Q: Why are you guys only publishing a fraction of the content that you had until last month?

A: NEWSREP pays writers for content. There are some pro bono articles that guest contributors provide from time-to-time, but we rely largely on a small staff of paid freelance writers and prefer quality over quantity. When we re-organize our staff, the volume of articles fluctuates.

That being said, as we complete this latest reorganization in the coming weeks, the level of content will increase.

When the site first started, we published far fewer articles per week than we currently do. The perception of the amount of content available is all predicated on how long you’ve been on the site. Anyone who’s been around for longer than a year knows how the publishing schedule fluctuates. We try to target five to six articles per day (more whenever possible), and we’re back on track to reach those numbers.


To conclude, I’ve been with Hurricane Group in some capacity since 2016. I was a full-time writer for then-SOFREP (before the name change), then a pro bono freelancer, a paid part-time freelancer, managing editor for NEWSREP, and now editor-in-chief for all editorial sites within the company. Although the changes have sometimes been difficult, I can attest to the fact that I’ve never been mistreated—unlike some of the accusations from others on social media.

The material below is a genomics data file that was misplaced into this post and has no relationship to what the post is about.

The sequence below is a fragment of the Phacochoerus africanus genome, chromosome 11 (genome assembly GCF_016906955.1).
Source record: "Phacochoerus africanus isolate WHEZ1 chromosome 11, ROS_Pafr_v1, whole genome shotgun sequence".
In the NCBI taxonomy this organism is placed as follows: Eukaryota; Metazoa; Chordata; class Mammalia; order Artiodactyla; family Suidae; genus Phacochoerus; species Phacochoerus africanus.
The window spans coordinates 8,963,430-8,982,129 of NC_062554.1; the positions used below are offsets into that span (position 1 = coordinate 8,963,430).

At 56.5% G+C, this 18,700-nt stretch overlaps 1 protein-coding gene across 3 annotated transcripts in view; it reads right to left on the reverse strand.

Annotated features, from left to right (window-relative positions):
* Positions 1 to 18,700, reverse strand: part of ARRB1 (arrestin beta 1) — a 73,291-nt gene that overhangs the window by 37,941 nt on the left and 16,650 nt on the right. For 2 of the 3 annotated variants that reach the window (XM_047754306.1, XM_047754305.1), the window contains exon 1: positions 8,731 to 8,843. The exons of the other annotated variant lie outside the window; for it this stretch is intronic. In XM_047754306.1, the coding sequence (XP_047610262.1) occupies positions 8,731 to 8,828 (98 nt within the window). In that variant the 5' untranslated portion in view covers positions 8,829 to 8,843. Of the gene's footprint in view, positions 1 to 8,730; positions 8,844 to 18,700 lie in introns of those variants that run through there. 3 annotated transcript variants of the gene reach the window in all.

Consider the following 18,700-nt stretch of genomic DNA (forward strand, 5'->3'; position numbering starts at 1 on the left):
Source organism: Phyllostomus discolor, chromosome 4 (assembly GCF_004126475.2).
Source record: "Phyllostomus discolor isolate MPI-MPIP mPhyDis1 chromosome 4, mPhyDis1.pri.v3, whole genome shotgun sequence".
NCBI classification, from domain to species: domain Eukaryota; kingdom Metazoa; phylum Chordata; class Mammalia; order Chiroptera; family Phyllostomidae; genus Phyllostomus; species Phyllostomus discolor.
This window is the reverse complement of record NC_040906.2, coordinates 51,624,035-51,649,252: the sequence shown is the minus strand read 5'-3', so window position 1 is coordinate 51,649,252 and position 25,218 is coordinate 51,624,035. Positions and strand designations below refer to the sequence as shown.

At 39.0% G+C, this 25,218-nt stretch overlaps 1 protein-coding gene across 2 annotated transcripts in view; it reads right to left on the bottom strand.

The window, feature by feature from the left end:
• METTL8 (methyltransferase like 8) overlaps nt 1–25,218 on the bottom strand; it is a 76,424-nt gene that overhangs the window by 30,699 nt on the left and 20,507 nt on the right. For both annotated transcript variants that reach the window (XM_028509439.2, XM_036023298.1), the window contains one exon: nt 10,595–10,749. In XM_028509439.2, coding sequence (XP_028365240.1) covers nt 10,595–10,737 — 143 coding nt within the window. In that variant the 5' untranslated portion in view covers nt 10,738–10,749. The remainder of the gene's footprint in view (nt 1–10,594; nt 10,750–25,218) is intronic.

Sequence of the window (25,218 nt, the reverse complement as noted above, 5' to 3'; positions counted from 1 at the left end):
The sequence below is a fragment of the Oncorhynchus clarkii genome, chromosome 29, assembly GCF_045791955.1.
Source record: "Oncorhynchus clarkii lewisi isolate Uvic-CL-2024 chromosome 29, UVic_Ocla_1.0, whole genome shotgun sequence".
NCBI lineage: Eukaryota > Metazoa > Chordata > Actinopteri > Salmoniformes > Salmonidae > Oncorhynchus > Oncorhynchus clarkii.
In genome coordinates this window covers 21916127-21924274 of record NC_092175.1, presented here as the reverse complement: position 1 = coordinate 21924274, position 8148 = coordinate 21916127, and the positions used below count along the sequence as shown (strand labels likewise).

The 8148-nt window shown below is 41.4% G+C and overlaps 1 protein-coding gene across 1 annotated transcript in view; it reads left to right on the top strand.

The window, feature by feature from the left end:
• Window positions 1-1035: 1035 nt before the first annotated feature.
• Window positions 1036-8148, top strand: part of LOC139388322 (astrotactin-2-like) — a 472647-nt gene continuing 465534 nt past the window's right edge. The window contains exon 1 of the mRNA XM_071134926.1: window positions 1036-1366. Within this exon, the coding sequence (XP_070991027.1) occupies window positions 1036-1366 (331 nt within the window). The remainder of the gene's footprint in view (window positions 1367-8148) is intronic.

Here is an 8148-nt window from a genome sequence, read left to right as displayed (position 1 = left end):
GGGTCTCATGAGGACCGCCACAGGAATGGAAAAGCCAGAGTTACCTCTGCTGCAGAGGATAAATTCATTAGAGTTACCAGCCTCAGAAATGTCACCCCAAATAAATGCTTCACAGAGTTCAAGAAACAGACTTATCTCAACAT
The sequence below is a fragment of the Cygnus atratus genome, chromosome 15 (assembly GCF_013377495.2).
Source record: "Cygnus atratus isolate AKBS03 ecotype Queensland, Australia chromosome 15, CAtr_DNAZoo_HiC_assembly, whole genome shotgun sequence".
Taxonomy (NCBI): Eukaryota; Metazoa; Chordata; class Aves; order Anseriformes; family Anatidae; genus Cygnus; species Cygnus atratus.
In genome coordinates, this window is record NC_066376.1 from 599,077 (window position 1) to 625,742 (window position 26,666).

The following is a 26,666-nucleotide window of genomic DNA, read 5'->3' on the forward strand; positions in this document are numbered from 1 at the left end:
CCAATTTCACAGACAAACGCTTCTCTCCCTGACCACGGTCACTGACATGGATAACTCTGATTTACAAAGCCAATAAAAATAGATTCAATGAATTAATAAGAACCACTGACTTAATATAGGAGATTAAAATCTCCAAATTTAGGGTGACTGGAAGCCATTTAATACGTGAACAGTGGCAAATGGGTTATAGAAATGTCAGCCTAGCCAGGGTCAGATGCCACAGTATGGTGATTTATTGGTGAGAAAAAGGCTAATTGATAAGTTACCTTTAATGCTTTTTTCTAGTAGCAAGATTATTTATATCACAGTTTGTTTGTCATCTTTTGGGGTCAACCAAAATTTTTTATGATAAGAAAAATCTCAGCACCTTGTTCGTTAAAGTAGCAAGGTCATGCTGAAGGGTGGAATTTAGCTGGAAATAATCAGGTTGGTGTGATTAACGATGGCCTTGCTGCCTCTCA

The truth hurts. In reality, the people out there shouting the loudest about how much they hate Brandon Webb and “the company” are generally the ones who were fired for not performing, to put it mildly. It seems to be difficult to accept that they’re no longer with the company because they didn’t do a good job. Now they’re looking to blame someone because it just can’t be their own fault. The ones who are quiet and go about their business generally left on mutually good terms, and have no fight to pick.

When you see bitter people—some never even employed by us—bashing our team of writers, our readership community, and the future of our site, ask yourself what their motive and personal track record is. If they used to write for us, ask why they’re no longer with the company. There’s a reason.